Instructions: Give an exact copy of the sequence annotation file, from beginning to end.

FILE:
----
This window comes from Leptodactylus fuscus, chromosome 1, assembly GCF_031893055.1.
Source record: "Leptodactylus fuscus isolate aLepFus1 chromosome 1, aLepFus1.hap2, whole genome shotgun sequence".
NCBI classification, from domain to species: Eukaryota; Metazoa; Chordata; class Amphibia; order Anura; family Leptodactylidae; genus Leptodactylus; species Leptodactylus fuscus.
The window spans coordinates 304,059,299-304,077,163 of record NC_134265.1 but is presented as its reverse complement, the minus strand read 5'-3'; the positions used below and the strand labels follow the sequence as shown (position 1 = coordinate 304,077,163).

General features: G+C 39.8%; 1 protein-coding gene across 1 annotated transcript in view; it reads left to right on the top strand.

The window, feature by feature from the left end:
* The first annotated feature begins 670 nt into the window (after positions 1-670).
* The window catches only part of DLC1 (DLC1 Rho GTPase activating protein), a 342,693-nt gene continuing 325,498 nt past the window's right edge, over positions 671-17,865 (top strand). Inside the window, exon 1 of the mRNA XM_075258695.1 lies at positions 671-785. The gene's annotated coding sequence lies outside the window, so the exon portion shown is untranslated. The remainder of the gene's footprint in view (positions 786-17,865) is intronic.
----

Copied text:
This window comes from Leptodactylus fuscus, chromosome 1, assembly GCF_031893055.1.
Source record: "Leptodactylus fuscus isolate aLepFus1 chromosome 1, aLepFus1.hap2, whole genome shotgun sequence".
NCBI classification, from domain to species: Eukaryota; Metazoa; Chordata; class Amphibia; order Anura; family Leptodactylidae; genus Leptodactylus; species Leptodactylus fuscus.
The window spans coordinates 304,059,299-304,077,163 of record NC_134265.1 but is presented as its reverse complement, the minus strand read 5'-3'; the positions used below and the strand labels follow the sequence as shown (position 1 = coordinate 304,077,163).

General features: G+C 39.8%; 1 protein-coding gene across 1 annotated transcript in view; it reads left to right on the top strand.

The window, feature by feature from the left end:
* The first annotated feature begins 670 nt into the window (after positions 1-670).
* The window catches only part of DLC1 (DLC1 Rho GTPase activating protein), a 342,693-nt gene continuing 325,498 nt past the window's right edge, over positions 671-17,865 (top strand). Inside the window, exon 1 of the mRNA XM_075258695.1 lies at positions 671-785. The gene's annotated coding sequence lies outside the window, so the exon portion shown is untranslated. The remainder of the gene's footprint in view (positions 786-17,865) is intronic.